The Chester Pierce Research Society (CPRS) is a quarterly speaker series named in honor of the late Professor Emeritus in Psychiatry Chester Pierce, MD, the first African-American physician-scientist and full professor at Mass General. CPRS exposes the Mass General and external community to novel basic science, clinical, translational, health services and disparities research by our talented UiM physicians and scientists.
Upcoming Speaker Series
April 14, 2022
Democratizing Cancer Diagnostic and Profiling Tools Through Nanotechnologies
12 pm–1 pm
To RSVP, please click here.
Cesar Castro, MD, MMSc
Director, Gynecologic Oncology Program, MGH Cancer Center
Director, Cancer Program, MGH Center for Systems Biology
Faculty Co-Director for Research, MGH Center for Diversity and Inclusion
Chair, MGB Phase I Cancer Clinical Trials
Associate Professor of Medicine, Harvard Medical School
Dr. Castro, MD, MMSc is an Associate Professor of Medicine at Harvard Medical School and Director of the Gynecologic Oncology Program at the MGH Cancer Center. Dr. Castro is a translational oncologist with experience leveraging nanotechnology and molecular imaging for solid tumor detection and serial profiling. He also directs the Cancer Program within the MGH Center for Systems Biology. He serves on the steering committee for the National Cancer Institute Liquid Biopsy Consortium. Dr. Castro graduated from the University of California, Berkeley and received his medical degree from the UCSF School of Medicine where he also completed his Internal Medicine residency training. Dr. Castro completed an adult oncology fellowship from the Dana-Farber/Mass General Brigham Cancer Care program. During this period, he also received a MMSc from Harvard Medical School. Dr. Castro has received funding from the National Institutes of Health, Department of Defense, Robert Wood Johnson Foundation, and Ovarian Cancer Research Fund, among various other sources. He has also been the recipient of the CDI/ECOR Physician Scientist Development Award.
Previous Speaker Series
January 28, 2022
The Evolving Role of Neuroimaging in Alzheimer's Disease: From Symptoms to In Vivo Biology
Julie Price, PhD
Director, PET Pharmacokinetic Modeling, Athinoula A. Martinos Center for Biomedical Imaging Investigator, Department of Radiology
Professor of Radiology, Harvard Medical School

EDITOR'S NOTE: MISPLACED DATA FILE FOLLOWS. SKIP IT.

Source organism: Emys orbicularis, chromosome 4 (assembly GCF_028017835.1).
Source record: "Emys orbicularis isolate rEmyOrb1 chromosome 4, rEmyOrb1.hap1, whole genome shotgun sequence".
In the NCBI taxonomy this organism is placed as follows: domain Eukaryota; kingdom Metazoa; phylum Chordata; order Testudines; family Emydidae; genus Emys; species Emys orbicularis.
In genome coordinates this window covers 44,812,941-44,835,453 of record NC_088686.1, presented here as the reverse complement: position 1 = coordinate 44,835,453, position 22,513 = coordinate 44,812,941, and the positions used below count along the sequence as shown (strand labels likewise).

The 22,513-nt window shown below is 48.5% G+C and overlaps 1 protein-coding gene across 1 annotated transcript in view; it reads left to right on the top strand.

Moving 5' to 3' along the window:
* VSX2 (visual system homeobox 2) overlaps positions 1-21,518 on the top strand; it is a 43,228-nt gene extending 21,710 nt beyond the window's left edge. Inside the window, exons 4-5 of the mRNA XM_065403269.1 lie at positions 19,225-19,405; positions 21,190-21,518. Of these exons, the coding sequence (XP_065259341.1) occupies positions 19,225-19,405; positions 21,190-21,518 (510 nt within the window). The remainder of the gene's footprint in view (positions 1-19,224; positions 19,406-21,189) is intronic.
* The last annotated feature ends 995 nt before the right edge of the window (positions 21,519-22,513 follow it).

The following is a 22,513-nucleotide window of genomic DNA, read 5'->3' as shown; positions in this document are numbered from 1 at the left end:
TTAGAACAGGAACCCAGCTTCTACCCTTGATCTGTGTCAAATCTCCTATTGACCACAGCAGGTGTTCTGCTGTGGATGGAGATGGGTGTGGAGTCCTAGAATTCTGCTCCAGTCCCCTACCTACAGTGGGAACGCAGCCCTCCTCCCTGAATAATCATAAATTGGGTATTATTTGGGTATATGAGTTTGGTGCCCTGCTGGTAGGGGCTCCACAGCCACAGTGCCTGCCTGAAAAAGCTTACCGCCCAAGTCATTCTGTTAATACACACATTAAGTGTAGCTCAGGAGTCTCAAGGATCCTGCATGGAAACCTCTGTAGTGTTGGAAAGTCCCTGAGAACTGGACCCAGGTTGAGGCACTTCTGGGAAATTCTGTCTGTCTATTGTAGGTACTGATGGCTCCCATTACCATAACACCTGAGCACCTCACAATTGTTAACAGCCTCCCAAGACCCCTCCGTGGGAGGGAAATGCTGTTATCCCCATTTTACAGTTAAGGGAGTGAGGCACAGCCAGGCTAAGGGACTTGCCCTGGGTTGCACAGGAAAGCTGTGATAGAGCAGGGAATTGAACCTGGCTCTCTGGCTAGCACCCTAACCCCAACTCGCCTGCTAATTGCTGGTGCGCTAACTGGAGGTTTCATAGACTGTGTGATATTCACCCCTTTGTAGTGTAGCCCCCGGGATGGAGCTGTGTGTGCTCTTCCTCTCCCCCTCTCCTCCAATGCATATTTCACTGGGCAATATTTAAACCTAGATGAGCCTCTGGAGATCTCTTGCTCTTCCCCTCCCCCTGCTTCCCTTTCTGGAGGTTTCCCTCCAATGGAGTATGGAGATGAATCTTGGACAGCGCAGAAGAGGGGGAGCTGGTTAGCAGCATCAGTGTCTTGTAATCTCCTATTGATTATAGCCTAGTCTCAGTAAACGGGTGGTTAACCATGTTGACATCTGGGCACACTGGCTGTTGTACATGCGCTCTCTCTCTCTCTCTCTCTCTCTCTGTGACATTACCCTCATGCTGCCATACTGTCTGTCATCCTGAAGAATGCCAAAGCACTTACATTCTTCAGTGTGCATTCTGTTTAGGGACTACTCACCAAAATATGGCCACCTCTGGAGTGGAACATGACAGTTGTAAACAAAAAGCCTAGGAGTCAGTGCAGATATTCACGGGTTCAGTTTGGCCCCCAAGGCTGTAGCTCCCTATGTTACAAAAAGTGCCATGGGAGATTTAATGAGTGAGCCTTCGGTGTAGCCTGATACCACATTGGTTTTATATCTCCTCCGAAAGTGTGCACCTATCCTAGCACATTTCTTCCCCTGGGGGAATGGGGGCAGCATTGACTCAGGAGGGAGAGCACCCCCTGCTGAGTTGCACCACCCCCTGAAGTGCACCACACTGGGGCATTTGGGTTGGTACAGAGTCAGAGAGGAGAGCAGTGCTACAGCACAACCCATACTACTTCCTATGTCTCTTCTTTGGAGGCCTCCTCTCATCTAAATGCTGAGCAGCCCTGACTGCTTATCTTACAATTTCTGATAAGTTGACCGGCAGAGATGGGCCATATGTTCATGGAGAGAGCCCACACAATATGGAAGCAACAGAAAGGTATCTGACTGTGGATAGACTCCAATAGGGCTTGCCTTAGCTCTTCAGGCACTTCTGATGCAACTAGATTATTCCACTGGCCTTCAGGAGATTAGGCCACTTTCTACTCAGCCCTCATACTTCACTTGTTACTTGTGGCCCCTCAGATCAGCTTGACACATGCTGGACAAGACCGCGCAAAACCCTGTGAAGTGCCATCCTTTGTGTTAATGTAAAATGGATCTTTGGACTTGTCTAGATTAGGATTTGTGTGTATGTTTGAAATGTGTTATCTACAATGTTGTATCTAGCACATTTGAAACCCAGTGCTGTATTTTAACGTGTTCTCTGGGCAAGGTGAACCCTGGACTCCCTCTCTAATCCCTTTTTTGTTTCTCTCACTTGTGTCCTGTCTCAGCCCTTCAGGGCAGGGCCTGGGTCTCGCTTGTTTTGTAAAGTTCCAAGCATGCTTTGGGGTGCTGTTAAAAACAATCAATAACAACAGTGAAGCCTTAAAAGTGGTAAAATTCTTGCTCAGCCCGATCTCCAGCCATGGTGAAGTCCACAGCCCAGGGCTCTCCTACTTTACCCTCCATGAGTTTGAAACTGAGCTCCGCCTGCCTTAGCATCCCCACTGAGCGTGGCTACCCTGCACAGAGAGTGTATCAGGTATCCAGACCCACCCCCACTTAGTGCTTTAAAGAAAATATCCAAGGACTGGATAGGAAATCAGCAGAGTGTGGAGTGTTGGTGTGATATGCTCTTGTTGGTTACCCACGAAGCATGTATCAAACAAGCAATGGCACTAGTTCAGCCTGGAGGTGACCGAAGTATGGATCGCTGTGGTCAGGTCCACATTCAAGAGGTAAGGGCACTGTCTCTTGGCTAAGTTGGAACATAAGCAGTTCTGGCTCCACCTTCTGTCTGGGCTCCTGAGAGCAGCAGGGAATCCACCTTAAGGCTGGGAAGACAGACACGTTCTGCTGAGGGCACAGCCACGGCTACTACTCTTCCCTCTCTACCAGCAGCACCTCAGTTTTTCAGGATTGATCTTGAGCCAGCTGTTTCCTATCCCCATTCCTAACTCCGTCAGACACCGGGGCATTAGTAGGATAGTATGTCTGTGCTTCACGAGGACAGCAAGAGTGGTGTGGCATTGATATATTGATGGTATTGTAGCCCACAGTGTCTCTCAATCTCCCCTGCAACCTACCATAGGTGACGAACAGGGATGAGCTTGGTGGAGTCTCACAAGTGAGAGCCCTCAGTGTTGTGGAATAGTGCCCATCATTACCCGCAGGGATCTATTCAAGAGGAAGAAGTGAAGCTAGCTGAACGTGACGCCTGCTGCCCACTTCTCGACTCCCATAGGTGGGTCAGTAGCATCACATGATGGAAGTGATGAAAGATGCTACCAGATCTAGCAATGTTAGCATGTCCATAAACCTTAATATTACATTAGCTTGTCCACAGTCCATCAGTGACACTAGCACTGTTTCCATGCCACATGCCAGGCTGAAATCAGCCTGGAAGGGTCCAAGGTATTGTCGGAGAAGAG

Faculty Co-Director for Research, MGH Center for Diversity and Inclusion
Julie Price, PhD is an Investigator and Professor in the Department of Radiology at Massachusetts General Hospital, Harvard Medical School and Director of PET Pharmacokinetic Modeling at the Athinoula A. Martinos Center for Biomedical Imaging. Her expertise is in PET imaging methodology for translational imaging of protein targets in aging, neurodegeneration, and neuropsychiatric disorders. Her primary PET research is focused on in vivo quantification of amyloid-beta and tau deposits in neurodegeneration. She completed physics (BS) and medical physics (MS) degrees at the University of Wisconsin-Madison, doctoral training (specializing in radiation health sciences) at Johns Hopkins University (PhD), and postdoctoral training at the NIH PET/Nuclear Medicine Department. She served as Chair of the NIH Clinical Neuroscience and Neurodegeneration study section (2013-2015) and on the Advisory Council to the Director of NIH Center for Scientific Review (2017-2021). She is a 2021 Fellow of the Society of Nuclear Medicine and Molecular Imaging (SNMMI), 2021 SNMMI Brain Imaging Council Kuhl-Lassen awardee, and a recipient of the MGH Department of Radiology Thrall mentoring award.
October 22, 2021
Obesity in Pediatrics: Our Understanding and Consideration of Pharmacologic and Surgical Treatment Approaches
Fatima Cody Stanford, MD, MPH, MPA, MBA, FAAP, FACP, FAHA, FAMWA, FTOS
Obesity Medicine Physician for Adults, Adolescents, and Children, MGH Weight Center
Director of Equity, MGH Medicine – Endocrine Division
Director of Diversity, Nutrition Obesity Research Center at Harvard (NORCH)
CoreFaculty, MGH Mongan Institute of Health Policy
Leadership Team, MGH Midlife Women’s Health Center
Assistant Professor – Medicine & Pediatrics, Harvard Medical School